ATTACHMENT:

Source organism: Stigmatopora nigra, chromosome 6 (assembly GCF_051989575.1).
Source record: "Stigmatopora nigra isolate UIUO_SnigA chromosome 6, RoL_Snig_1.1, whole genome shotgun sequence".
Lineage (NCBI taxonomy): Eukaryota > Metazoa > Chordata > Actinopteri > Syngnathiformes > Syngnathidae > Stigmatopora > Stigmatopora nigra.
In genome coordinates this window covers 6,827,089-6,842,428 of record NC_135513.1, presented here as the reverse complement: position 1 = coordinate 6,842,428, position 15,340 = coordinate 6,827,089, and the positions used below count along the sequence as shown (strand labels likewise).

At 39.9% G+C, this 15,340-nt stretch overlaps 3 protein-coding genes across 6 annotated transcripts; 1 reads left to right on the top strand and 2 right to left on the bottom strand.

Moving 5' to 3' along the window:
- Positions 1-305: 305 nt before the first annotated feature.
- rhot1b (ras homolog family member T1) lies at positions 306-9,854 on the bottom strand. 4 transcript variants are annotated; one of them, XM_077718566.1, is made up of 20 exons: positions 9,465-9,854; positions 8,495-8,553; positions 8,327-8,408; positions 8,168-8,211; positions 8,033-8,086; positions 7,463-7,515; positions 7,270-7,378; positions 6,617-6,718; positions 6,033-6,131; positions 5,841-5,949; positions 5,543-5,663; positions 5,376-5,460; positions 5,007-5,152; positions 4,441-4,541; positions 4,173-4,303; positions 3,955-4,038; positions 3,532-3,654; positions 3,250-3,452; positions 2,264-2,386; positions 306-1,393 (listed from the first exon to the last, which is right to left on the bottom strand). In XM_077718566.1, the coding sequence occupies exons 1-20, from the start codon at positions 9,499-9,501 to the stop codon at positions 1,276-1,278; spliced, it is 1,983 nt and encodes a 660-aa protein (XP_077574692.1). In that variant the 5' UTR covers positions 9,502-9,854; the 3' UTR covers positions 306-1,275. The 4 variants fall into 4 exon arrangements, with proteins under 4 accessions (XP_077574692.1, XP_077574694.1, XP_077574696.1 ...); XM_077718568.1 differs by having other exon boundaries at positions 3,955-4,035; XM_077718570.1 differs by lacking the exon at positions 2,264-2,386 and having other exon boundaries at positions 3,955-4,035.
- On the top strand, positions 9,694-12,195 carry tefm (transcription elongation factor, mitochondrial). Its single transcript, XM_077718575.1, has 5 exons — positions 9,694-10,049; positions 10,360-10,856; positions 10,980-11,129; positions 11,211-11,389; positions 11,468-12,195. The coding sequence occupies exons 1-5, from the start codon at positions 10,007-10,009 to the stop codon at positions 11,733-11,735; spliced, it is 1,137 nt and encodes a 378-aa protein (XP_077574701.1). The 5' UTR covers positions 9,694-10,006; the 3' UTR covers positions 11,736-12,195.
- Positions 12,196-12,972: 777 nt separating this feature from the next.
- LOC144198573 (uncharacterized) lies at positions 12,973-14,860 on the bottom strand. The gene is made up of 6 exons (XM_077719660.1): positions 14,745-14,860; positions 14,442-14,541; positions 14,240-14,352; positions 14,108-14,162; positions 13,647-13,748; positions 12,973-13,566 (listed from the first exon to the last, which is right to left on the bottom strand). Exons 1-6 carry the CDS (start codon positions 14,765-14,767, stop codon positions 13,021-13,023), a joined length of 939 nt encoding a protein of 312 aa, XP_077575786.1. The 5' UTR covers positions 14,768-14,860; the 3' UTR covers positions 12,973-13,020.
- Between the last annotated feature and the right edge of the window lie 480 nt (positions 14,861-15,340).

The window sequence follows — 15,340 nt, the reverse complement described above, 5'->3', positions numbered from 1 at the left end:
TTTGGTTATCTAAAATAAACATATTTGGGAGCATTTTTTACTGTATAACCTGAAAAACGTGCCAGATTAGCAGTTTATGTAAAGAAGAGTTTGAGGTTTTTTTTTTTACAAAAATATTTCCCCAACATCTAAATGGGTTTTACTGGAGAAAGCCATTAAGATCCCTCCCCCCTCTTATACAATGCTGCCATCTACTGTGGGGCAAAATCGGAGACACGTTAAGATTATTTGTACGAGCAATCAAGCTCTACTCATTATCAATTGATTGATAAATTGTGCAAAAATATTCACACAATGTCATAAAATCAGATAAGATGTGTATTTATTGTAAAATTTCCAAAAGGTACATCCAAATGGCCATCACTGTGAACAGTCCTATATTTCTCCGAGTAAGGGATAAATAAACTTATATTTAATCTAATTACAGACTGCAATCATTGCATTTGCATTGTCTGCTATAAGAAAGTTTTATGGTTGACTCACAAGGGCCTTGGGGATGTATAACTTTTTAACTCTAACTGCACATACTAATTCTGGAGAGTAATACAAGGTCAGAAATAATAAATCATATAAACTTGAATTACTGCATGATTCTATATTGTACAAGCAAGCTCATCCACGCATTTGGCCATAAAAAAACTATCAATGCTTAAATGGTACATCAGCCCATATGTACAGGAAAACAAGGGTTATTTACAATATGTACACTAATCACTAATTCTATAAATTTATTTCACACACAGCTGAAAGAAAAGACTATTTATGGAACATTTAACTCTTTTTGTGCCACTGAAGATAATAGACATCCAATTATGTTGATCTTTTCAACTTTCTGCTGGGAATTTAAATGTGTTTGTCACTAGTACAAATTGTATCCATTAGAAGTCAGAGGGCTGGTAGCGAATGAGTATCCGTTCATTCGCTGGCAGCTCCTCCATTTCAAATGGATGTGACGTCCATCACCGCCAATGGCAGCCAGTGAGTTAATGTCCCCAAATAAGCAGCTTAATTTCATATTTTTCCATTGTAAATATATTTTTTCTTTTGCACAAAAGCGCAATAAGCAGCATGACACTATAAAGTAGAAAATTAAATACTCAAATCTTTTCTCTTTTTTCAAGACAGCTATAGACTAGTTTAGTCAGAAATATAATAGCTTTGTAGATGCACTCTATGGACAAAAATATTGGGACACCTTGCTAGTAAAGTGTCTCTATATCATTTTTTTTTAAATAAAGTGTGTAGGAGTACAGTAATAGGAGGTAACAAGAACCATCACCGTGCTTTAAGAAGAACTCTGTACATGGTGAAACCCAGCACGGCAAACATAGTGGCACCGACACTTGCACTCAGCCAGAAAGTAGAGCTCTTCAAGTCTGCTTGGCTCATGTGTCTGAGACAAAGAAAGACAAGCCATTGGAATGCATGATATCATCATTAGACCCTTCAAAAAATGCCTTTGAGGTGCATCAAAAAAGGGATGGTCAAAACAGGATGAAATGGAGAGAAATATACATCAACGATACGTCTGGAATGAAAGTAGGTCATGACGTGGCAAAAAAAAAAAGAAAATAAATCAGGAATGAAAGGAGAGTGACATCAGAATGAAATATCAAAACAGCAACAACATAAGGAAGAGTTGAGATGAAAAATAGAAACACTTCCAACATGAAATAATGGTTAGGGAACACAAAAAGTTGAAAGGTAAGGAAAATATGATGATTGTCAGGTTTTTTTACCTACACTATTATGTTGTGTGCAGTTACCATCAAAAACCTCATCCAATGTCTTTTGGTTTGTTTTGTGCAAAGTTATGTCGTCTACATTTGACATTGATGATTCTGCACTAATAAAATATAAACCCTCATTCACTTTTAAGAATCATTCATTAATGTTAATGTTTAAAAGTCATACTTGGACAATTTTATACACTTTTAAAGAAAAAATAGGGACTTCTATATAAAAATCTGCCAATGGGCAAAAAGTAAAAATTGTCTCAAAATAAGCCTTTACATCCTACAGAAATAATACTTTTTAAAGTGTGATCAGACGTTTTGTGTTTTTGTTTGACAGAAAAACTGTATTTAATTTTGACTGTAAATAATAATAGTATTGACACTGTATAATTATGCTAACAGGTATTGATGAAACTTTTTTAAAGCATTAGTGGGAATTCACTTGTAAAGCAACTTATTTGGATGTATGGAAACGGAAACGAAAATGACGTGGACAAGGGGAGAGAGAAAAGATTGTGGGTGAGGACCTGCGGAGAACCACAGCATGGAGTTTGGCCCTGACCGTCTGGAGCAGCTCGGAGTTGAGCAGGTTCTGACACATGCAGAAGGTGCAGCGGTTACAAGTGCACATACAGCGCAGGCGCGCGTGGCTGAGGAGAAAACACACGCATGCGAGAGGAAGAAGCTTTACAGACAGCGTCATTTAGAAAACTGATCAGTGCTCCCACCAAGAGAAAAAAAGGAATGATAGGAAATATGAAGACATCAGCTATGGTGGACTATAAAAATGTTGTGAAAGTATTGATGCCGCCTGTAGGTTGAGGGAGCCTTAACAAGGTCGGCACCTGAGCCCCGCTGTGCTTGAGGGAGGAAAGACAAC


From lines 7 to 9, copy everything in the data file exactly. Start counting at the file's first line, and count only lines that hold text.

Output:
- Positions 1-305: 305 nt before the first annotated feature.
- rhot1b (ras homolog family member T1) lies at positions 306-9,854 on the bottom strand. 4 transcript variants are annotated; one of them, XM_077718566.1, is made up of 20 exons: positions 9,465-9,854; positions 8,495-8,553; positions 8,327-8,408; positions 8,168-8,211; positions 8,033-8,086; positions 7,463-7,515; positions 7,270-7,378; positions 6,617-6,718; positions 6,033-6,131; positions 5,841-5,949; positions 5,543-5,663; positions 5,376-5,460; positions 5,007-5,152; positions 4,441-4,541; positions 4,173-4,303; positions 3,955-4,038; positions 3,532-3,654; positions 3,250-3,452; positions 2,264-2,386; positions 306-1,393 (listed from the first exon to the last, which is right to left on the bottom strand). In XM_077718566.1, the coding sequence occupies exons 1-20, from the start codon at positions 9,499-9,501 to the stop codon at positions 1,276-1,278; spliced, it is 1,983 nt and encodes a 660-aa protein (XP_077574692.1). In that variant the 5' UTR covers positions 9,502-9,854; the 3' UTR covers positions 306-1,275. The 4 variants fall into 4 exon arrangements, with proteins under 4 accessions (XP_077574692.1, XP_077574694.1, XP_077574696.1 ...); XM_077718568.1 differs by having other exon boundaries at positions 3,955-4,035; XM_077718570.1 differs by lacking the exon at positions 2,264-2,386 and having other exon boundaries at positions 3,955-4,035.
- On the top strand, positions 9,694-12,195 carry tefm (transcription elongation factor, mitochondrial). Its single transcript, XM_077718575.1, has 5 exons — positions 9,694-10,049; positions 10,360-10,856; positions 10,980-11,129; positions 11,211-11,389; positions 11,468-12,195. The coding sequence occupies exons 1-5, from the start codon at positions 10,007-10,009 to the stop codon at positions 11,733-11,735; spliced, it is 1,137 nt and encodes a 378-aa protein (XP_077574701.1). The 5' UTR covers positions 9,694-10,006; the 3' UTR covers positions 11,736-12,195.